Major programme to measure local spending launched by CIPFA

19 Dec 13
CIPFA is examining ways to improve public financial management by developing a method of measuring spending across all public services in different areas of the country.

By Mike Thatcher | 19 December 2013

CIPFA is examining ways to improve public financial management by developing a method of measuring spending across all public services in different areas of the country.

Plans for the new spending framework will be developed over the next six months covering expenditure by town halls, Whitehall, the NHS and beyond. It will enable duplication of spending to be identified and, in the longer term, to measure the benefits of programmes like early intervention and public health.

The initiative was discussed at a recent round table held at CIPFA’s London headquarters and chaired by chief executive Rob Whiteman.

‘We are all very interested in transparency and local accountability, but there isn’t a yardstick or an industrial way of reporting how much spending takes place across the whole of central government, local government and health,’ Whiteman said.

‘The longer I’ve been around the more I realise that transparency is a transactional endeavour, where huge quantities of data are dumped on the public. Actually, transparency shouldn’t be a series of piecemeal transactions, but should be about whether money is being well spent.’

CIPFA will build on some initial work undertaken by Essex County Council and Staffordshire County Council. Andy Burns, Staffordshire’s director of finance and resources, spoke at the round table and shared research showing that £7.5bn was spent on public services in the county in 2012/13.

This included £1.3bn spent by the county council, £2.1bn by the NHS and £2.7bn by the Department for Work and Pensions.

Burns said that, as the Section 151 officer, he had previously seen his responsibility as overseeing the county council’s spending. But now it was just as important to influence how the £7.5bn is spent across Staffordshire public services.

With the government’s austerity programme showing no signs of abating, he added it was important to understand that councils couldn’t do everything. It was not about ‘prettier accounts’, but required a different conversation with the public about who does what.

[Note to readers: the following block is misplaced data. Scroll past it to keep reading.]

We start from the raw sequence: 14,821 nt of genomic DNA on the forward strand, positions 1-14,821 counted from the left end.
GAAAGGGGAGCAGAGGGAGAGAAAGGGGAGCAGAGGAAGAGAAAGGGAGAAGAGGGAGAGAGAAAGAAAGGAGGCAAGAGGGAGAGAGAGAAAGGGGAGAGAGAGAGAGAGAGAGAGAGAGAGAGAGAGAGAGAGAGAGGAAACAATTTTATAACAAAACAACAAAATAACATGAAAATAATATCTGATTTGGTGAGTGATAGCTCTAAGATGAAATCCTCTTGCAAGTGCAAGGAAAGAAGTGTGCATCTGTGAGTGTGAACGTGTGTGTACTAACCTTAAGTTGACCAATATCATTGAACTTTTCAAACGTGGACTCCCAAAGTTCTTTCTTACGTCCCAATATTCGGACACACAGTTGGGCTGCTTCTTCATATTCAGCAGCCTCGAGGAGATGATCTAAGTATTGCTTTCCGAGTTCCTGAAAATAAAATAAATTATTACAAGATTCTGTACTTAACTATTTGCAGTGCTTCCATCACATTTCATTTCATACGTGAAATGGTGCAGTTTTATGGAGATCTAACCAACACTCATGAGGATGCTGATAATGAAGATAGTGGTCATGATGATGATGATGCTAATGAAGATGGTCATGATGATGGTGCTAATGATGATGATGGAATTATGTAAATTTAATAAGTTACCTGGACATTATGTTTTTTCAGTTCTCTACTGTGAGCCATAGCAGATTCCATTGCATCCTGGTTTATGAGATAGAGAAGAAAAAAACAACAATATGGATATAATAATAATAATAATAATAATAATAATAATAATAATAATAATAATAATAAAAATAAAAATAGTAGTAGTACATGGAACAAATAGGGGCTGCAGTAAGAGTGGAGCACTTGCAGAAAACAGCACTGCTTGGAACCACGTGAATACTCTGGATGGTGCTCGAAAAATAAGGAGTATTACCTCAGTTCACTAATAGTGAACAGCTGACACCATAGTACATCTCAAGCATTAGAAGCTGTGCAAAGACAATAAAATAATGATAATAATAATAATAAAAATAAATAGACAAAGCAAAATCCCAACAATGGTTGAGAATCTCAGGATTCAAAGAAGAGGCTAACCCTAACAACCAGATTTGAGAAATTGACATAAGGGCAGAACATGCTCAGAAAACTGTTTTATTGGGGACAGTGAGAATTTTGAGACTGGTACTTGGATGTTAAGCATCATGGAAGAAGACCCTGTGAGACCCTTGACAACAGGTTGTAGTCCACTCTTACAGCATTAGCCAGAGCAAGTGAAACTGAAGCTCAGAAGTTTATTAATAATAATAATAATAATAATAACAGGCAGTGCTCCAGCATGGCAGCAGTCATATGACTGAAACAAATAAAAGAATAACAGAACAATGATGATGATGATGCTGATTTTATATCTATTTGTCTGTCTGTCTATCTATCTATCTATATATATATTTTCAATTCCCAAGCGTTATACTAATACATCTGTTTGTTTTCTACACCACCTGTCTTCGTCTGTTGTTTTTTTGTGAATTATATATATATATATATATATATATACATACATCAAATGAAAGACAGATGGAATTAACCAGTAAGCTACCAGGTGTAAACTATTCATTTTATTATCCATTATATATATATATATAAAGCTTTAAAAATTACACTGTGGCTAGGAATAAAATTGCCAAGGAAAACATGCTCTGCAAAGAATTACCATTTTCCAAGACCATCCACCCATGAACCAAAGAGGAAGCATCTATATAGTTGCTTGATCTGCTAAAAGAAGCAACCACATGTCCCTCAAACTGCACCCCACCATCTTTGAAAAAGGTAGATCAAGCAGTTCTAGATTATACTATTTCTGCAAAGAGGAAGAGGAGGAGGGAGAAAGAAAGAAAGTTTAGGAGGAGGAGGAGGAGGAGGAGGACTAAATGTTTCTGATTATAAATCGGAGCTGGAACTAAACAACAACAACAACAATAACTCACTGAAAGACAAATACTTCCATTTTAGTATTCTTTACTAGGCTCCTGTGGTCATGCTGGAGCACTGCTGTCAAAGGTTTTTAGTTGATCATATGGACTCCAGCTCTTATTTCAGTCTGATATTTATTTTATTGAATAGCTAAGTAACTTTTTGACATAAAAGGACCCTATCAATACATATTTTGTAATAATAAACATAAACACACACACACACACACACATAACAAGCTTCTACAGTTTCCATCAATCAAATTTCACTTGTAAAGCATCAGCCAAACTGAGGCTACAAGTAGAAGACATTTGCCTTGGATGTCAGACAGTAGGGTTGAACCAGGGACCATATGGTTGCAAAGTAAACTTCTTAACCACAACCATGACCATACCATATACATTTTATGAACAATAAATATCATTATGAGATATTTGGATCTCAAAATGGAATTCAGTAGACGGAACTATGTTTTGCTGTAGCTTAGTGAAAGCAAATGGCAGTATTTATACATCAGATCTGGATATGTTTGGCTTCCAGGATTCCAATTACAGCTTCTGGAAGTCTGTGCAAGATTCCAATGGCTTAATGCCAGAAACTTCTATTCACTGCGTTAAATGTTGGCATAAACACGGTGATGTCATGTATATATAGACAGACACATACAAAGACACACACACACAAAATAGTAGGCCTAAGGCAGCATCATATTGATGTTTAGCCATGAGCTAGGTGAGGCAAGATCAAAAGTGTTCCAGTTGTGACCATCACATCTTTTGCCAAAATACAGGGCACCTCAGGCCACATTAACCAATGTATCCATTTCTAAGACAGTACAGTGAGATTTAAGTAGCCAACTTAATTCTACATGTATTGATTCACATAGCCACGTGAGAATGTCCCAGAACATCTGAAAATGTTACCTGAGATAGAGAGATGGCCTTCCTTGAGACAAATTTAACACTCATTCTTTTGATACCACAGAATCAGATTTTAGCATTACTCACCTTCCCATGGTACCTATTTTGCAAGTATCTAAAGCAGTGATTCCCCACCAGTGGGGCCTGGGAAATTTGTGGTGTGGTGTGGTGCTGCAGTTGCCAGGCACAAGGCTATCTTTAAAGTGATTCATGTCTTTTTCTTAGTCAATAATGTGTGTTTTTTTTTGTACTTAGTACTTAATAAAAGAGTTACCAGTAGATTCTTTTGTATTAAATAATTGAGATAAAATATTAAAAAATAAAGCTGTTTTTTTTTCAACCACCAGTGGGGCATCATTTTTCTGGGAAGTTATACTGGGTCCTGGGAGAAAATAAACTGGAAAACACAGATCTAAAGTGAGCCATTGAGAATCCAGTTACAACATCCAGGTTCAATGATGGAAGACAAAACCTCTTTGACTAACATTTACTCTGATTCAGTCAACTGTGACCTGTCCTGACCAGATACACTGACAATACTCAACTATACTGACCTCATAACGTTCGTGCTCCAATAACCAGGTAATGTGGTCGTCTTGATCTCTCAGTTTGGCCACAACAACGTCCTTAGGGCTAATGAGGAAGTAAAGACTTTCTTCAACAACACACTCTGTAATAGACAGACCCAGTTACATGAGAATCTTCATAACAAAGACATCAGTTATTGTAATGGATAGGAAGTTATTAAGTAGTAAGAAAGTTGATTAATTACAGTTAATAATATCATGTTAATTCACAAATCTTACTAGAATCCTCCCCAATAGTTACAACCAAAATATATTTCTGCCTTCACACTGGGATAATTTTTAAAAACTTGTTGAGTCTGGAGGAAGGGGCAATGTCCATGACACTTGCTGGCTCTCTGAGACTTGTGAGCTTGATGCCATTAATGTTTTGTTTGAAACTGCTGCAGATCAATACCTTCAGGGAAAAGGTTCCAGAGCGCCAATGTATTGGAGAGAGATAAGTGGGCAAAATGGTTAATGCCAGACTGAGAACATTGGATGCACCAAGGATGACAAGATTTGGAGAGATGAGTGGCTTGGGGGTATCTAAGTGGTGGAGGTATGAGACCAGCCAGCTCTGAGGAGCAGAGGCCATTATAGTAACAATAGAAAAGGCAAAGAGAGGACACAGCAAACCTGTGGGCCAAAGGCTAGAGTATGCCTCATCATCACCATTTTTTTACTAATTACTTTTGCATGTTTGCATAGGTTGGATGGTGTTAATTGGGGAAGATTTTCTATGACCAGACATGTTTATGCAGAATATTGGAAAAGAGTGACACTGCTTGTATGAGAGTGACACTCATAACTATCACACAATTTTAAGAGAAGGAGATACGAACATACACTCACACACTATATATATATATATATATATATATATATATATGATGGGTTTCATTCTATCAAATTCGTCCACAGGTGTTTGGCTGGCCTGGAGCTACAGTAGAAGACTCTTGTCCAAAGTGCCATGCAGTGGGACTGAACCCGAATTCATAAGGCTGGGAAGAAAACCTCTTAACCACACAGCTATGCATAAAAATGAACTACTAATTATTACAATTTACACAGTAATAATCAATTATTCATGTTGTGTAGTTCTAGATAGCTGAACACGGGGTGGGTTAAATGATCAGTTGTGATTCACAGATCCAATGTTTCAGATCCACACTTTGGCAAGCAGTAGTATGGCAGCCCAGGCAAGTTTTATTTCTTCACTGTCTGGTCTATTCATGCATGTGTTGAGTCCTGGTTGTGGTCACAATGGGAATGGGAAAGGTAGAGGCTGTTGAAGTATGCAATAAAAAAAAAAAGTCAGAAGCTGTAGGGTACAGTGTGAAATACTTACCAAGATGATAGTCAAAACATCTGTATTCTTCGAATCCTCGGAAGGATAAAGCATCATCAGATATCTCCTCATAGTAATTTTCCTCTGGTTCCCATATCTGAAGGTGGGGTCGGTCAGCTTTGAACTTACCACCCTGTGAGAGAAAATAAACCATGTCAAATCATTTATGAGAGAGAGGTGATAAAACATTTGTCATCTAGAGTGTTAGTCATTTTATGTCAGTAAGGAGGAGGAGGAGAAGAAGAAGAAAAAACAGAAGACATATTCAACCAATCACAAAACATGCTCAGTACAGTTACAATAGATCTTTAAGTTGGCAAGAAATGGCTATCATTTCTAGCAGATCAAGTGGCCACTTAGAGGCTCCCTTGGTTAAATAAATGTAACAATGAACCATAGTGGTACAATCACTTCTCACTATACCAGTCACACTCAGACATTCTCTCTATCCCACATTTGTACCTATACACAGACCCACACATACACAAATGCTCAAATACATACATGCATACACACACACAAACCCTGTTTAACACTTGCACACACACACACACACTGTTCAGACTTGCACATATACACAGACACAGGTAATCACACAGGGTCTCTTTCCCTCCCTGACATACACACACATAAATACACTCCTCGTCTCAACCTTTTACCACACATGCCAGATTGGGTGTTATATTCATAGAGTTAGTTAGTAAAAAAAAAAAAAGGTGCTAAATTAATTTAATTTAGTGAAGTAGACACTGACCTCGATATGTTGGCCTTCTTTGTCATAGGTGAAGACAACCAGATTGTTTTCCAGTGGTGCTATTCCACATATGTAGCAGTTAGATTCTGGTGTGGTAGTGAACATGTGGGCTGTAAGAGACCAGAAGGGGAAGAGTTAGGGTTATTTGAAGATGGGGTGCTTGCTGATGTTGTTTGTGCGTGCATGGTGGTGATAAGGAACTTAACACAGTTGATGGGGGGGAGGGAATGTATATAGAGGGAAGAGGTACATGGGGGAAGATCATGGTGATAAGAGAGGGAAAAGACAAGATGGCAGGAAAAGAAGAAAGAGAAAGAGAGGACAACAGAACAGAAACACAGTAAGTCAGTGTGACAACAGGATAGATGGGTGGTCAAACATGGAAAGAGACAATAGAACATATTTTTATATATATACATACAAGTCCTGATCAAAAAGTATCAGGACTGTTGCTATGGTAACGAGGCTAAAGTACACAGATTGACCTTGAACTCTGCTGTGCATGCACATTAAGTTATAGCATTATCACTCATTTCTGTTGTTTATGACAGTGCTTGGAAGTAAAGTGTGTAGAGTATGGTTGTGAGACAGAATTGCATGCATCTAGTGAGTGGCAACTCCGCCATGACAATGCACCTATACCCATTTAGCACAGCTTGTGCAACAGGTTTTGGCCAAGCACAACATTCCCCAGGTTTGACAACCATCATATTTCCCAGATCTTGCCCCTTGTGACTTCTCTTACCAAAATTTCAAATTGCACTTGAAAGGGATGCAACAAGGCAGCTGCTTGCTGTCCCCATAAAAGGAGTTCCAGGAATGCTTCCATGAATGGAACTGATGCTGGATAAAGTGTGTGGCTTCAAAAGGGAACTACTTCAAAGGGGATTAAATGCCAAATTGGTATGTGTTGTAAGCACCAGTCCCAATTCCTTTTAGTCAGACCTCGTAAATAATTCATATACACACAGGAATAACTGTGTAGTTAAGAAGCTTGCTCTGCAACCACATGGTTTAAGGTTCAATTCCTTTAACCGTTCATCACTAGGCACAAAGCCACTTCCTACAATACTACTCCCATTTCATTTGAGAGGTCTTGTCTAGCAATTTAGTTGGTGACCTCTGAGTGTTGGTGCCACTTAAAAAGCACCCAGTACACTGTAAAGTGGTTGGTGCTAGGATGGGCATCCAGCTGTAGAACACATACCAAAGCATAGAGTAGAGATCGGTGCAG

‘I don’t buy the argument that there is no cash about. There is a huge amount of cash, but actually it’s not spent correctly. The debate should be on how well we spend it, not how much we spend,’ Burns said

The round table was attended by senior finance practitioners from a number of public bodies and audit watchdogs. 

In addition to Andy Burns contribution, there were presentations from: Ian Carruthers, CIPFA’s policy and technical director; Michael Brodie, finance and commercial director at Public Health England; and Carey Oppenheim, chief executive of the recently established Early Intervention Foundation.

Oppenheim told the round table audience that CIPFA’s work on spending in an area was very relevant to her agenda. ‘One of the key things is about how we start to shift spending from late intervention to early intervention, and then to look at the quality of that spend,’ she said.

She added the foundation had discussed this issue with CIPFA, the Local Government Association, Public Health England and the Treasury, among others.

‘We have talked [with CIPFA] about whether we might develop a children’s investment accounting standard over time that would help both locally and nationally to think about how we start to shift money not only to improve outcomes for families and children but to generate savings,’ Oppenheim said.

Whiteman concluded the debate by suggesting that measuring total area spending was the first part of CIPFA’s programme. The second part required finding a means to measure value, quality and, ultimately, the outcomes of that improved spending.

‘We need to ask how we can support early intervention, public health, troubled families, the Work Programme and other areas with as straightforward, respected and useful means of evaluation as net present value gives us.’

Whiteman said that CIPFA would report back on progress within six months.


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